Virtual reality has never been a compelling proposition versus the rich and textured opportunity of real life, except within very narrow and niche bounds. Yet all of a sudden, here we all are — with our horizons drastically narrowed and real-life news that’s ceaselessly harrowing. So it might yet end up a wry punchline to another multiple choice joke: “My next vacation will be: A) Staycation, B) The spare room, C) VR escapism.”

It’s videoconferencing that’s actually having the big moment, though. Turns out even a pandemic can’t make VR go viral. Instead, long-lapsed friendships are being rekindled over Zoom group chats or Google Hangouts. And Houseparty — a video chat app — has seen surging downloads as barflies seek out alternative night life with their usual watering-holes shuttered.

Bored celebs are TikToking. Impromptu concerts are being live-streamed from living rooms via Instagram and Facebook Live. All sorts of folks are managing social distancing, and the stress of being stuck at home alone (or with family), by distant socializing: signing up to remote book clubs and discos; joining virtual dance parties and exercise sessions from bedrooms; taking a few classes together; the quiet pub night with friends has morphed seamlessly into a bring-your-own-bottle group video chat.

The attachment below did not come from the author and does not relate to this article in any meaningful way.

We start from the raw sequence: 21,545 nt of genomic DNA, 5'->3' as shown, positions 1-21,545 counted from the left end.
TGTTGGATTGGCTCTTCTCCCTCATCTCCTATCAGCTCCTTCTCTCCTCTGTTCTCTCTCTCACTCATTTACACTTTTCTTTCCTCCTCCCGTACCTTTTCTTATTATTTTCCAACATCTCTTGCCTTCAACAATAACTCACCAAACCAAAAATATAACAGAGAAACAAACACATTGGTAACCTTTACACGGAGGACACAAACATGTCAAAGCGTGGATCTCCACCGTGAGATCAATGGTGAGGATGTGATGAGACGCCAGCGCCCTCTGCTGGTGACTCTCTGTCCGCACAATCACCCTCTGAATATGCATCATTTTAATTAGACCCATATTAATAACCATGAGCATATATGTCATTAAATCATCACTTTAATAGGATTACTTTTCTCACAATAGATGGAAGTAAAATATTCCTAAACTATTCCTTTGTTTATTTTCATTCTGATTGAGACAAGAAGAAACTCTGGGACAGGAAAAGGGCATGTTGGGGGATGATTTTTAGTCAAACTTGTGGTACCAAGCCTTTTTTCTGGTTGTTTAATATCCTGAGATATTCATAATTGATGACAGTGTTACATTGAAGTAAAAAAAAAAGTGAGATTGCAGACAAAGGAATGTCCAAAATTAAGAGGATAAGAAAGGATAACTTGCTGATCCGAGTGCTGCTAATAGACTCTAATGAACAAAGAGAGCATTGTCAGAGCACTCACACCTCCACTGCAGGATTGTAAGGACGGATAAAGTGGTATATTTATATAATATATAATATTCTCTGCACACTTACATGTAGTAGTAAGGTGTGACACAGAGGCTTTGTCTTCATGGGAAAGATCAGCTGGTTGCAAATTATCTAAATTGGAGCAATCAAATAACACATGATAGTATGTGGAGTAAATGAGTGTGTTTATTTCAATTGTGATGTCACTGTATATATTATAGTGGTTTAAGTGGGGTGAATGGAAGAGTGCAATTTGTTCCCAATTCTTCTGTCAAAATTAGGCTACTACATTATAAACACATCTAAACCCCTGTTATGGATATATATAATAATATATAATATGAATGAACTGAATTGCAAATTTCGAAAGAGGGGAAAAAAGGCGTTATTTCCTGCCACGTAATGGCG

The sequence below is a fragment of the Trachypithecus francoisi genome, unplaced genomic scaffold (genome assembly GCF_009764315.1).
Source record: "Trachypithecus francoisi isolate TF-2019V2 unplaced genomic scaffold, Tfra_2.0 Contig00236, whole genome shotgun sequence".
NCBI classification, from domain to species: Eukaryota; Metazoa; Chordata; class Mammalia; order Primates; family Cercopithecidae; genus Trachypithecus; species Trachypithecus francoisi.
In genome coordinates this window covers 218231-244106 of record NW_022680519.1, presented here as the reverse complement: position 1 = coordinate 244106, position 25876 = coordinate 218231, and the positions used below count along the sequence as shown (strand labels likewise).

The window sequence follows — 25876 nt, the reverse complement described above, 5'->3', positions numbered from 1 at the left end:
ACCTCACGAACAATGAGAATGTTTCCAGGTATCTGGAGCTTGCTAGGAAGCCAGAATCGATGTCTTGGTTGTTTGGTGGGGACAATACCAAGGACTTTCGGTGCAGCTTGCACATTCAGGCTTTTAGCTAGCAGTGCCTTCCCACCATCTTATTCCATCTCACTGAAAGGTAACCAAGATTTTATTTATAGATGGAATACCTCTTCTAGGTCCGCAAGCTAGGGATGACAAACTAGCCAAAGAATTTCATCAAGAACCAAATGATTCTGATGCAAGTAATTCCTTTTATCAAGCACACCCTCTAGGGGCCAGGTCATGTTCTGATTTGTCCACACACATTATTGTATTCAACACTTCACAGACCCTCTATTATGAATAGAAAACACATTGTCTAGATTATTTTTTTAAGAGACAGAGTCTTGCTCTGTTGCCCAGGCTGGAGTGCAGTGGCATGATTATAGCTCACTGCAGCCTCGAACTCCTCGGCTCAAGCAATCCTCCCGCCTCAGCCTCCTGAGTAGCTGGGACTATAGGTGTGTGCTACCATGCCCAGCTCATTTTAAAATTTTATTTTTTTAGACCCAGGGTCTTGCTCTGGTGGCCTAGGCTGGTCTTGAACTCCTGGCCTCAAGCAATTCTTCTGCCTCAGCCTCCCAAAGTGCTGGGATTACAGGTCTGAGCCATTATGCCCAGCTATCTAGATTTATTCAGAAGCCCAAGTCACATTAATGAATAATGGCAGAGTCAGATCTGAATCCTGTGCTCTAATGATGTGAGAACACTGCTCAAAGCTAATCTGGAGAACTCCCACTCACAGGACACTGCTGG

This is not normal — but nor is it surprising. We’re living in the most extraordinary time. And it seems a very human response to mass disruption and physical separation (not to mention the trauma of an ongoing public health emergency that’s killing thousands of people a day) to reach for even a moving pixel of human comfort. Contactless human contact is better than none at all.

Yet the fact all these tools are already out there, ready and waiting for us to log on and start streaming, should send a dehumanizing chill down society’s backbone.

It underlines quite how much consumer technology is being designed to reprogram how we connect with each other, individually and in groups, in order that uninvited third parties can cut a profit.